In general, state results were mixed. Compared to November, 20 states had more unemployed residents, 28 had fewer, and two were approximately unchanged.
But you may recall that in December the unemployment rate's decline wasn't really indicative of what was happening in the economy -- the number of employed Americans had actually declined, since the labor force shrunk. So it's useful to look at how many residents were employed in each state as well, compared to November. By that measure, 31 states had more workers and 19 had fewer. Again, this is fairly mixed, but begins to show that some states are doing far better than others.
The Best and Worst
How big a variance is there between the best and worst state labor markets? The gap is pretty huge. Here's a chart showing the highest and lowest rates of unemployment (click to enlarge):
The gap between Nevada's and North Dakota's unemployment rates is a staggering 10.7%. Among these best and worst, the usual suspect have remained mostly the same. You can see that the top three states' rates, which all housing bubble-driven, failed to improve in December.
2010's Winners and Losers
December's data also allows us to see how states did for the entire year. Here were the best and worst performing states during 2010 (click to enlarge):
You can see that Colorado and Nevada both saw their unemployment rates increase by a dramatic 1.5% during the year. That's much worse than other states, as only those five even saw their rates rise by as much as 0.5%.
On the other hand, good things are happening in Michigan, as its economy has been improving very rapidly. The other states shown also experienced significant job growth during the year, though it's hard to identify any underlying trait explaining the group's solid performance.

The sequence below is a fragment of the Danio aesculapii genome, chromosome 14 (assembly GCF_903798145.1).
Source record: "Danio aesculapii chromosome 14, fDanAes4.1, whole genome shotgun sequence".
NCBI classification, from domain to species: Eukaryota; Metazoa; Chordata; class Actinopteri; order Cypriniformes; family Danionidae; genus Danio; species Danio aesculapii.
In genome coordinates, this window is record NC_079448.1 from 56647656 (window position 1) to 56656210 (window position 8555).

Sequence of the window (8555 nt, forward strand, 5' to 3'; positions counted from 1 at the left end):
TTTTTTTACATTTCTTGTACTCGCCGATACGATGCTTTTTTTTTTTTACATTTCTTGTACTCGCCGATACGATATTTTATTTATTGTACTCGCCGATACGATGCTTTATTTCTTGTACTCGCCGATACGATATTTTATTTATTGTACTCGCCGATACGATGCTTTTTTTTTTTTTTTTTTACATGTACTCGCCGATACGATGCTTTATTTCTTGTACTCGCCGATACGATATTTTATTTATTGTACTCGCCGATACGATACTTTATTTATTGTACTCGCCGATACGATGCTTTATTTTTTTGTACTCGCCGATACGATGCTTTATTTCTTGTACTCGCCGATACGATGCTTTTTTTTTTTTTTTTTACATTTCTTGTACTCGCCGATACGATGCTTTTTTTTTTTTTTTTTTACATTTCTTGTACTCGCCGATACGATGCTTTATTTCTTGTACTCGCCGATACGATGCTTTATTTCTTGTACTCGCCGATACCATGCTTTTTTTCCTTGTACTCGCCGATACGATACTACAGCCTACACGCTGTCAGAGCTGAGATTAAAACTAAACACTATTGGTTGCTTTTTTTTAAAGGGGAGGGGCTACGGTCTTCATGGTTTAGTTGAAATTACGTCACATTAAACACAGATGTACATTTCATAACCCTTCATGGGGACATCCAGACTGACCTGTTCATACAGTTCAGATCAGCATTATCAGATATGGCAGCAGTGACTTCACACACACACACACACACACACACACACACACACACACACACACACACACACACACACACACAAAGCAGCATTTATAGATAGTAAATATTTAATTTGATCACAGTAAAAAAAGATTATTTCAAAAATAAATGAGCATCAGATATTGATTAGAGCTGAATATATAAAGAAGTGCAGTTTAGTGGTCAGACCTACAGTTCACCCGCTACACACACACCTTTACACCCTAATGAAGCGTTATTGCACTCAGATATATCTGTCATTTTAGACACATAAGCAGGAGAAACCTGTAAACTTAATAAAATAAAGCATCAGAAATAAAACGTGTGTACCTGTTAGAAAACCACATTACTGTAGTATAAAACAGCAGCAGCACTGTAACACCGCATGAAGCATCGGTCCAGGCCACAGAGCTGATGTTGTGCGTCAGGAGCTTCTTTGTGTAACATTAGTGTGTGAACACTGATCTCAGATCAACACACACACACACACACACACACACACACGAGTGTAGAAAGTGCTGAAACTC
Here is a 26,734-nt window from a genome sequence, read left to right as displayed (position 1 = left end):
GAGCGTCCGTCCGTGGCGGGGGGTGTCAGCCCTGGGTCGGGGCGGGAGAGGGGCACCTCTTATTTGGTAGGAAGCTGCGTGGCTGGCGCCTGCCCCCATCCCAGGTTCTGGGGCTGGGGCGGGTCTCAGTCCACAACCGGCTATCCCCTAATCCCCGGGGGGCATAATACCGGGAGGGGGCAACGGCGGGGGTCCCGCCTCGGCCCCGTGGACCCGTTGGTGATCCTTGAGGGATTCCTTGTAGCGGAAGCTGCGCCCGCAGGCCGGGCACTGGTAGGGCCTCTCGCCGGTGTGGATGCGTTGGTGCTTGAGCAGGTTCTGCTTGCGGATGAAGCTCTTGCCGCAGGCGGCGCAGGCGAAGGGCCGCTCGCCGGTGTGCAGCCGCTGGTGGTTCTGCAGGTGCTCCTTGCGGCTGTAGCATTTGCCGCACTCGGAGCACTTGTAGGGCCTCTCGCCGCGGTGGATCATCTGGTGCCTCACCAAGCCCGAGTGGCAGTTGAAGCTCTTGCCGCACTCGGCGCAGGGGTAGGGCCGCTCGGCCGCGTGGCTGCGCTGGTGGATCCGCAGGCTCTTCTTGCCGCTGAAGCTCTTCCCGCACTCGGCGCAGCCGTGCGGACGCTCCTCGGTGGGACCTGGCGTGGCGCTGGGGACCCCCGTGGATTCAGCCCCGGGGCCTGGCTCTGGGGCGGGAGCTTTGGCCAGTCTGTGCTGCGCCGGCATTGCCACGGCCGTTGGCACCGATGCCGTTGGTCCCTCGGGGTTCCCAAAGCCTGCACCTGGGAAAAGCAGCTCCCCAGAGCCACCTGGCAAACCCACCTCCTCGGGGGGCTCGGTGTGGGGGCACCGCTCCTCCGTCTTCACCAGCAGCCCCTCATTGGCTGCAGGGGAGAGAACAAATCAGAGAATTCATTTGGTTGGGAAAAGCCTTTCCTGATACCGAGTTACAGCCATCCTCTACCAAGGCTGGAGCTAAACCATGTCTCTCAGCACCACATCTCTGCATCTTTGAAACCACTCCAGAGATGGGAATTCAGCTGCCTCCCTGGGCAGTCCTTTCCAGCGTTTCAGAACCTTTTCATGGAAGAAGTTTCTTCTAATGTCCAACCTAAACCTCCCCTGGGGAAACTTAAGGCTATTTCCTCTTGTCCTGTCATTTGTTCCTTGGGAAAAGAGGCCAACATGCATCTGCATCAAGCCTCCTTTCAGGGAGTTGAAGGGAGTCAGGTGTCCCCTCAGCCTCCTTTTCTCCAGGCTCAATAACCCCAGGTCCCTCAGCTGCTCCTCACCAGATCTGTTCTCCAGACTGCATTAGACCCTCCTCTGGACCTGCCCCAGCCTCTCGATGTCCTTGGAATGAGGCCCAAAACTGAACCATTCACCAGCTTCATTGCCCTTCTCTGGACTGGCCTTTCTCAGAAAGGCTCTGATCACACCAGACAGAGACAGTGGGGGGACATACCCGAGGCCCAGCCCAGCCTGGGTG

So how bad are things in Nevada? The chart provides the big picture:
December's 14.5% rate was the highest over this time period, which is as far back as BLS has state-by-state data. That probably means unemployment in Nevada hit its highest rate since the Great Depression. And remember, this doesn't take into account jobless residents who are discouraged or have left the workforce for some other reason, but ultimately need a job.
If Nevada's unemployment rate rises any further, it will set a new high for the highest statewide rate during the recession. Its December level matches the highest rate hit thus far, by Michigan in December 2009. Clearly, the harm done by the housing market collapse in Nevada has made its labor market recovery very difficult. While most states are beginning to see improvement, it hits new lows.
Speaking of Michigan, it's the biggest success story. Its rate has declined an impressive 2.8% year-over-year. In December alone, it declined by 0.7%. Here's its chart:
Its state rate never reached its high of 16.8%, hit in 1982, but it got pretty severe a year ago at 14.5%. After peaking at that time, its rate has begun to decline fairly steeply, however. No state has shown near as much improvement.
So what's its secret? It probably has something to do with the auto companies. After all, that's Michigan's biggest industry. Since the bailout, both General Motors and Chrysler have been improving. Ford has also been performing better. The Detroit-three have reported hiring over this period, which has likely helped to stimulate economic activity, in general, and other firms in the area that support the auto industry, in particular.